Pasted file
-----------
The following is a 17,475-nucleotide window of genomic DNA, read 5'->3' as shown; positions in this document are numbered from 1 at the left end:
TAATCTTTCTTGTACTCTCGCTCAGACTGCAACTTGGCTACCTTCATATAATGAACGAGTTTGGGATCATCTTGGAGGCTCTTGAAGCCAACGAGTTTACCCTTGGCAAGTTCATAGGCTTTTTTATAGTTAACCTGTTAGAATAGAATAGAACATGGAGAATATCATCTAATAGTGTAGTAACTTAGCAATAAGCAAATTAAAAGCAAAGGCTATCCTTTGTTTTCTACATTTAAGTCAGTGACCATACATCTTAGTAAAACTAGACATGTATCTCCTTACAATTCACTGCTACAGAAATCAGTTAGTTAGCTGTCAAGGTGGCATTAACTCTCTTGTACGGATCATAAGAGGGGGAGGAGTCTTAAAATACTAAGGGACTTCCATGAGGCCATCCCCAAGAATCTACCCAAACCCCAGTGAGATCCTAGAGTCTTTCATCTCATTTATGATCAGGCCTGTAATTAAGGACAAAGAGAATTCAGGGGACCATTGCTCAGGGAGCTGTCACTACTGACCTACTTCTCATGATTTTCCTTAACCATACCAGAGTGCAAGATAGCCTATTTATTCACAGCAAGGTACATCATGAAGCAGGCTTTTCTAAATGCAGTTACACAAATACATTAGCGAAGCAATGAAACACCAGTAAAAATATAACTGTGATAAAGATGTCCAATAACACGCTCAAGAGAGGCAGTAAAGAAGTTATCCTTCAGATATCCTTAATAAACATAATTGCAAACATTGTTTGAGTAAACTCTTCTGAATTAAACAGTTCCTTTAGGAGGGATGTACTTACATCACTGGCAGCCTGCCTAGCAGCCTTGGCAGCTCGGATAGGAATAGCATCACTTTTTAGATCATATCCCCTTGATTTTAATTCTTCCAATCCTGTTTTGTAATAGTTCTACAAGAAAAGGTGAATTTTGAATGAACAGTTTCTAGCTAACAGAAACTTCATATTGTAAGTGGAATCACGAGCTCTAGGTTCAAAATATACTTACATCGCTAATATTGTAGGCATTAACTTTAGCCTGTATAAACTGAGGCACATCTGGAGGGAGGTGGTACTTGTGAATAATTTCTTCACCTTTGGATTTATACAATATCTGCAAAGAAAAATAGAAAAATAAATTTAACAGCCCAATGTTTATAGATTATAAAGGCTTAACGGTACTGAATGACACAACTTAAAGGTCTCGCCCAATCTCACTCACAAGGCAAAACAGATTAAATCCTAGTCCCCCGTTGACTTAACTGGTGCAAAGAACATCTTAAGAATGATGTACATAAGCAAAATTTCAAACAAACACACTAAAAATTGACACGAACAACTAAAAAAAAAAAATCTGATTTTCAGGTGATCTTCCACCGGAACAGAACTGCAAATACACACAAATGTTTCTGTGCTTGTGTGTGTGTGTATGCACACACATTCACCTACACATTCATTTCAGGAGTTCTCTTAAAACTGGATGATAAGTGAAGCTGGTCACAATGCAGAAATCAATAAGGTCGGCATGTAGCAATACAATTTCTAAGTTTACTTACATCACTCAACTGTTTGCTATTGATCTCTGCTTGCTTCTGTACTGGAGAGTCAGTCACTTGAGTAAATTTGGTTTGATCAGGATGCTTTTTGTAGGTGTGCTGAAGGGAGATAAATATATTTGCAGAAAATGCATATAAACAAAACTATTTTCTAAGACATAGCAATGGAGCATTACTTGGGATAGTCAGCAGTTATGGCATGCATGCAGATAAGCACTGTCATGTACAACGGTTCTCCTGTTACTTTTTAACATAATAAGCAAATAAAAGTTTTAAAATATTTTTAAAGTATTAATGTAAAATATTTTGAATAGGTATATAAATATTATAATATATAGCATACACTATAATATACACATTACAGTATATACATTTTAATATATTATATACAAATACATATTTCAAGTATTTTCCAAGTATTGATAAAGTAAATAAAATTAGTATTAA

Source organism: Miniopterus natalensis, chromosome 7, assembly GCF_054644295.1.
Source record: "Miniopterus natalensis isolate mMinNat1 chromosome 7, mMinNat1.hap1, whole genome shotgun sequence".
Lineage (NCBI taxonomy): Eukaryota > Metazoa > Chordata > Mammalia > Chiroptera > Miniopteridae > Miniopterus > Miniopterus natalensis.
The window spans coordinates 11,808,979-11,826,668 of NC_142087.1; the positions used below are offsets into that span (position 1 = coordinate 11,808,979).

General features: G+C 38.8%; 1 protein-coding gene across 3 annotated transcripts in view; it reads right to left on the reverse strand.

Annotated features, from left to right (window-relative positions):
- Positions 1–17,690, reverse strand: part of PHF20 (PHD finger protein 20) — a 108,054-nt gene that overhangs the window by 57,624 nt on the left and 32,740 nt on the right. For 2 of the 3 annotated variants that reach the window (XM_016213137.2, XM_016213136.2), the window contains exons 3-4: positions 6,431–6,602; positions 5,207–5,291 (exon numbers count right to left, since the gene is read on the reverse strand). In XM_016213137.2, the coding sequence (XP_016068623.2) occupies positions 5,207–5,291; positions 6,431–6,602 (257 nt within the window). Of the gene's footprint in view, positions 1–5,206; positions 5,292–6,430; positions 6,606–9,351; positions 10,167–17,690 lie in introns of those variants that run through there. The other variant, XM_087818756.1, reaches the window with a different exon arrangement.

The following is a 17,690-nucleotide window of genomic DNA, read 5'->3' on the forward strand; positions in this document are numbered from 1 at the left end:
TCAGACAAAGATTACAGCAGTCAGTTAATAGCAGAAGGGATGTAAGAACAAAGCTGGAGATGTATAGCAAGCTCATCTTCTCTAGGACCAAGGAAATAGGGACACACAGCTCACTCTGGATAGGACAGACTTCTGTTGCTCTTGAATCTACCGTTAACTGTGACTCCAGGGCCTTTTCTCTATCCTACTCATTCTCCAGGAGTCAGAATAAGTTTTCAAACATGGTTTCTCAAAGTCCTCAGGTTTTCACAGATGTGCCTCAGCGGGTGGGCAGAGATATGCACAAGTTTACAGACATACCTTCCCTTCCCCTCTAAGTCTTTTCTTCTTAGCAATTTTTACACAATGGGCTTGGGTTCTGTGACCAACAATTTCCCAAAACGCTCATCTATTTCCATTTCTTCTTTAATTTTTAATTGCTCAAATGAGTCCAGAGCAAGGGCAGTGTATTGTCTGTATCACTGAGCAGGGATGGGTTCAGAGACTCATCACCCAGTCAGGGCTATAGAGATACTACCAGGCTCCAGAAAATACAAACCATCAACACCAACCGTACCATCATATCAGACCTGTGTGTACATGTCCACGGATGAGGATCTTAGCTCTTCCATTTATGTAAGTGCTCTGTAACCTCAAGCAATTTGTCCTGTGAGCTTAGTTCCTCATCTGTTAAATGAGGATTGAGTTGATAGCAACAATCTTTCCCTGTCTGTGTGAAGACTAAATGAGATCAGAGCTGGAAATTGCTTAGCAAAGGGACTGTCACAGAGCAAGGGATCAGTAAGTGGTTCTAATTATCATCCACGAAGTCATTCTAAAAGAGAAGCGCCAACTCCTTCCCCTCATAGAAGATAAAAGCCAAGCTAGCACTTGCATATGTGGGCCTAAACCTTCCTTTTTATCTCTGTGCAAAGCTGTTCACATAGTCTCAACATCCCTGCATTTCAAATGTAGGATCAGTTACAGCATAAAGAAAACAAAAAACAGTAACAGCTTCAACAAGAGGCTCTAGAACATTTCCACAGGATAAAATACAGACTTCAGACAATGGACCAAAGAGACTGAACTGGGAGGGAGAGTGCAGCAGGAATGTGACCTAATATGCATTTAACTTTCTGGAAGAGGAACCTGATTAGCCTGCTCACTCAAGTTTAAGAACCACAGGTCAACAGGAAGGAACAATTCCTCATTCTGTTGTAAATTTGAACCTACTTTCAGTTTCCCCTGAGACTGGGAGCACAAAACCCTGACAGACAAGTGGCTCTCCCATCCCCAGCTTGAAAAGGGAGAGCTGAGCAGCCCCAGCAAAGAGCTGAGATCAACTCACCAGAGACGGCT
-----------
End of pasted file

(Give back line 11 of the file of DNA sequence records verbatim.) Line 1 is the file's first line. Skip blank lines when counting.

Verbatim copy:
TCAGACAAAGATTACAGCAGTCAGTTAATAGCAGAAGGGATGTAAGAACAAAGCTGGAGATGTATAGCAAGCTCATCTTCTCTAGGACCAAGGAAATAGGGACACACAGCTCACTCTGGATAGGACAGACTTCTGTTGCTCTTGAATCTACCGTTAACTGTGACTCCAGGGCCTTTTCTCTATCCTACTCATTCTCCAGGAGTCAGAATAAGTTTTCAAACATGGTTTCTCAAAGTCCTCAGGTTTTCACAGATGTGCCTCAGCGGGTGGGCAGAGATATGCACAAGTTTACAGACATACCTTCCCTTCCCCTCTAAGTCTTTTCTTCTTAGCAATTTTTACACAATGGGCTTGGGTTCTGTGACCAACAATTTCCCAAAACGCTCATCTATTTCCATTTCTTCTTTAATTTTTAATTGCTCAAATGAGTCCAGAGCAAGGGCAGTGTATTGTCTGTATCACTGAGCAGGGATGGGTTCAGAGACTCATCACCCAGTCAGGGCTATAGAGATACTACCAGGCTCCAGAAAATACAAACCATCAACACCAACCGTACCATCATATCAGACCTGTGTGTACATGTCCACGGATGAGGATCTTAGCTCTTCCATTTATGTAAGTGCTCTGTAACCTCAAGCAATTTGTCCTGTGAGCTTAGTTCCTCATCTGTTAAATGAGGATTGAGTTGATAGCAACAATCTTTCCCTGTCTGTGTGAAGACTAAATGAGATCAGAGCTGGAAATTGCTTAGCAAAGGGACTGTCACAGAGCAAGGGATCAGTAAGTGGTTCTAATTATCATCCACGAAGTCATTCTAAAAGAGAAGCGCCAACTCCTTCCCCTCATAGAAGATAAAAGCCAAGCTAGCACTTGCATATGTGGGCCTAAACCTTCCTTTTTATCTCTGTGCAAAGCTGTTCACATAGTCTCAACATCCCTGCATTTCAAATGTAGGATCAGTTACAGCATAAAGAAAACAAAAAACAGTAACAGCTTCAACAAGAGGCTCTAGAACATTTCCACAGGATAAAATACAGACTTCAGACAATGGACCAAAGAGACTGAACTGGGAGGGAGAGTGCAGCAGGAATGTGACCTAATATGCATTTAACTTTCTGGAAGAGGAACCTGATTAGCCTGCTCACTCAAGTTTAAGAACCACAGGTCAACAGGAAGGAACAATTCCTCATTCTGTTGTAAATTTGAACCTACTTTCAGTTTCCCCTGAGACTGGGAGCACAAAACCCTGACAGACAAGTGGCTCTCCCATCCCCAGCTTGAAAAGGGAGAGCTGAGCAGCCCCAGCAAAGAGCTGAGATCAACTCACCAGAGACGGCT